This group show features the work of 15 sculptors who, working with materials as varied as nails, thread, books, clay and scrap wood and tree limbs, arouse tactile curiosities, perceptual conundrums and feelings of genuine poignancy – all under the simple, but effective rubric of material invention.
Lisa Kokin, an artist who “sculpts” with a needle and thread, contributes two notable works. Piecework (2005), whose title refers to industrial sewing for which workers are paid a piece rate, literally strings together buttons and found objects, such as springs and miniature doll bodies to form a very abstract portrait her grandmother. It’s an image laden with personal history and allusions to gender and class and to what someone of your grandfather’s generation might have called “handiwork.”
But in Kokin’s case that term is hardly a pejorative. Take Primary (2012), in which the figures of an adult and a child are woven repeatedly into a transparent, mandala-shaped skein. Its complexity and fragility could serve as a template for how ideas about memory and loss can be meaningfully invested in a work of art. Gyöngy Laky builds precisely engineered sculptures from twigs and branches that spell out words, phrases and symbols, reflecting her interest in architecture, design, geopolitics, eco-activism, language and nature. Fragile Password (2012), whose component pieces spell out the word “Yes”, is a fine example. The wall-mounted piece reads like an aerial photograph of a lopsided city, a labyrinthine maze into which we are inexorably pulled. That visual seduction, however, yields only questions, the most obvious being: what, exactly, is being affirmed?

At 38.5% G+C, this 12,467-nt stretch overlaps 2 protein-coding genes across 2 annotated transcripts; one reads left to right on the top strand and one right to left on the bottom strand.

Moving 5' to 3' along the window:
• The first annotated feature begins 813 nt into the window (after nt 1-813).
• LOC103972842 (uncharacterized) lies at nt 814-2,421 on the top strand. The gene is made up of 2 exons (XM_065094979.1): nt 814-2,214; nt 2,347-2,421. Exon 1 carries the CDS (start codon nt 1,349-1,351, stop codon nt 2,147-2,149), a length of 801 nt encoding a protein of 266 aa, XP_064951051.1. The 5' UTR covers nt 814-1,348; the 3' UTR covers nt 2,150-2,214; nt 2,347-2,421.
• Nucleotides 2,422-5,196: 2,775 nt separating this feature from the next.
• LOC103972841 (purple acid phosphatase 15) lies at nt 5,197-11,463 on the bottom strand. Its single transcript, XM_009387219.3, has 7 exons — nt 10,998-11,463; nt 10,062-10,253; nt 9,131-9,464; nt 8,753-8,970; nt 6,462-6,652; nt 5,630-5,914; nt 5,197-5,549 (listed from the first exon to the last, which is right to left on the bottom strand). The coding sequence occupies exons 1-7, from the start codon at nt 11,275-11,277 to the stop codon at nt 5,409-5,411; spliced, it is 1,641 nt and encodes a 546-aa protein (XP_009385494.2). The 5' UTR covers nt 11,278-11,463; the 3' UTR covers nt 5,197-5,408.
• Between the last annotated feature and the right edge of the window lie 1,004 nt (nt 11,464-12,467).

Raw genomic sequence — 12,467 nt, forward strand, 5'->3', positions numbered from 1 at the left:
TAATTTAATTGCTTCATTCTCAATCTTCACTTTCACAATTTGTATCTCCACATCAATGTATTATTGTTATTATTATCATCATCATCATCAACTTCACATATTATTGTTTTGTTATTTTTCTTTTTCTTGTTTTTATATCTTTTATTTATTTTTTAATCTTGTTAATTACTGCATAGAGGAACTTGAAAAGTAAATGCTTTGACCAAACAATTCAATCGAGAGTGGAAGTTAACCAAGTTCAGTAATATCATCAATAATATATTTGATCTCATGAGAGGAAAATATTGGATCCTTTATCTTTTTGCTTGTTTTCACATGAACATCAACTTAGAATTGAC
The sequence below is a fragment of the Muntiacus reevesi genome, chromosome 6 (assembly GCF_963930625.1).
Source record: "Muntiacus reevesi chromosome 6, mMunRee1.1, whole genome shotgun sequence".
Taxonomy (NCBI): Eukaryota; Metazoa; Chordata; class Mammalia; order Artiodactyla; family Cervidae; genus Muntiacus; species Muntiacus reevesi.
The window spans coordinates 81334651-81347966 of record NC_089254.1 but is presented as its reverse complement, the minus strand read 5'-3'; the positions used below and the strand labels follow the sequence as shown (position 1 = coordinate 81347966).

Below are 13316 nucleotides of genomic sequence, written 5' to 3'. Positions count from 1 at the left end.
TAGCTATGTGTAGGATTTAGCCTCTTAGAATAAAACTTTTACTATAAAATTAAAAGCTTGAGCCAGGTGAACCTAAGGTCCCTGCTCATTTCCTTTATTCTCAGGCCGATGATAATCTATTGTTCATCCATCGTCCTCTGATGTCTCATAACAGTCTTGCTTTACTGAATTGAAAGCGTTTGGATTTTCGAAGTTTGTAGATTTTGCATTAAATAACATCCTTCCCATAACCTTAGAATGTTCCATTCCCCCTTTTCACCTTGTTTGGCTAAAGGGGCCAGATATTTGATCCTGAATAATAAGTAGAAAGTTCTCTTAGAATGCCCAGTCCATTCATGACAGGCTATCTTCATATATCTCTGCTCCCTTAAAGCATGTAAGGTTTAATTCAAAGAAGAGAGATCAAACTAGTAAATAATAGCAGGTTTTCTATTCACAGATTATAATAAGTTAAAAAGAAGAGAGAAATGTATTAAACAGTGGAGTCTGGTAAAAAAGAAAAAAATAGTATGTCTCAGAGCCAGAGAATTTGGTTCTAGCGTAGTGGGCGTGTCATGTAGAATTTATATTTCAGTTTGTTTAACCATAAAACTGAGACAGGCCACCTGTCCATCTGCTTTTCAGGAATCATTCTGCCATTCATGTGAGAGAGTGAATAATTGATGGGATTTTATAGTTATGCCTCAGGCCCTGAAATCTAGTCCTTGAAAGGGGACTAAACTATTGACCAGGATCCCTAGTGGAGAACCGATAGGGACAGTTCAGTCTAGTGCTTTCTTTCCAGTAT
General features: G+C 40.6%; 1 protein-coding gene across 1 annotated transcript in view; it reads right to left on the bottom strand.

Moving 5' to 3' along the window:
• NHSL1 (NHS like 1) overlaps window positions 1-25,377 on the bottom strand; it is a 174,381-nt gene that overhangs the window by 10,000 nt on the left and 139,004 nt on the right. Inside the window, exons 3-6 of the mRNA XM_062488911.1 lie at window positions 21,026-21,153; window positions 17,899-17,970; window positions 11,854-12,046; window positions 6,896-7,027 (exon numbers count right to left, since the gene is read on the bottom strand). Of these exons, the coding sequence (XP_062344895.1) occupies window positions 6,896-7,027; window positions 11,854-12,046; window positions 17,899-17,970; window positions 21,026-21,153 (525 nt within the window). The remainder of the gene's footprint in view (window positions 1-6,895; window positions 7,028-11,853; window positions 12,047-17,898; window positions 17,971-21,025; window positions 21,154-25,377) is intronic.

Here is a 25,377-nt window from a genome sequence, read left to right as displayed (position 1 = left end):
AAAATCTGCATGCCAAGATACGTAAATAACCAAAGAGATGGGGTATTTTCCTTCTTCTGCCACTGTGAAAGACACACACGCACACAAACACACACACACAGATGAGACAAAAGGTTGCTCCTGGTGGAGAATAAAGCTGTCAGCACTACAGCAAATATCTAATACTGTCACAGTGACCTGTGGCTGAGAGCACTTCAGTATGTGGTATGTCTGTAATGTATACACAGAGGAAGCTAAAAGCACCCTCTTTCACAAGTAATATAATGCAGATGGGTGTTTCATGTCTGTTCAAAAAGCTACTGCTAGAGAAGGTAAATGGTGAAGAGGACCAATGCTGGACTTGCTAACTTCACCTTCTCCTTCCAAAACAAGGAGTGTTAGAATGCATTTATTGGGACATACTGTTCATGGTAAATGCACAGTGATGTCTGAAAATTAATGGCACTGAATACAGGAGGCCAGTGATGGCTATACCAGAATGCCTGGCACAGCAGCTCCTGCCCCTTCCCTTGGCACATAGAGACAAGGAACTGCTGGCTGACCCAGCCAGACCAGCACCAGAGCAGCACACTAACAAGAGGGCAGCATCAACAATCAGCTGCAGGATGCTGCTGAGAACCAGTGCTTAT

While largely populated by wood and steel, Material Matters also includes sculpture made of less sturdy substances. Sibylle Peretti and her sometime collaborator, Stephen Paul Day, for example, use glass and napkins to explore opposing impulses. The young figures in Peretti’s Wall of Tears (2009) show childhood as a battleground of competing physical and emotional drives, subject to intense observation and correction. For Suicide Notes 9 and 3 (2012), Peretti, who works with Day under the name Club S & S, join distressed figures and short suicide notes in 12 enigmatic panels. Such communications generally reveal why a person chose to end their life and offer, one would hope, some measure of closure for the survivors. Peretti and Day’s notes do not, and reading them with that expectation only produces frustration. And yet, not knowing whether these tales, beautifully realized in word and image, are true or fabricated stirred thoughts that lingered.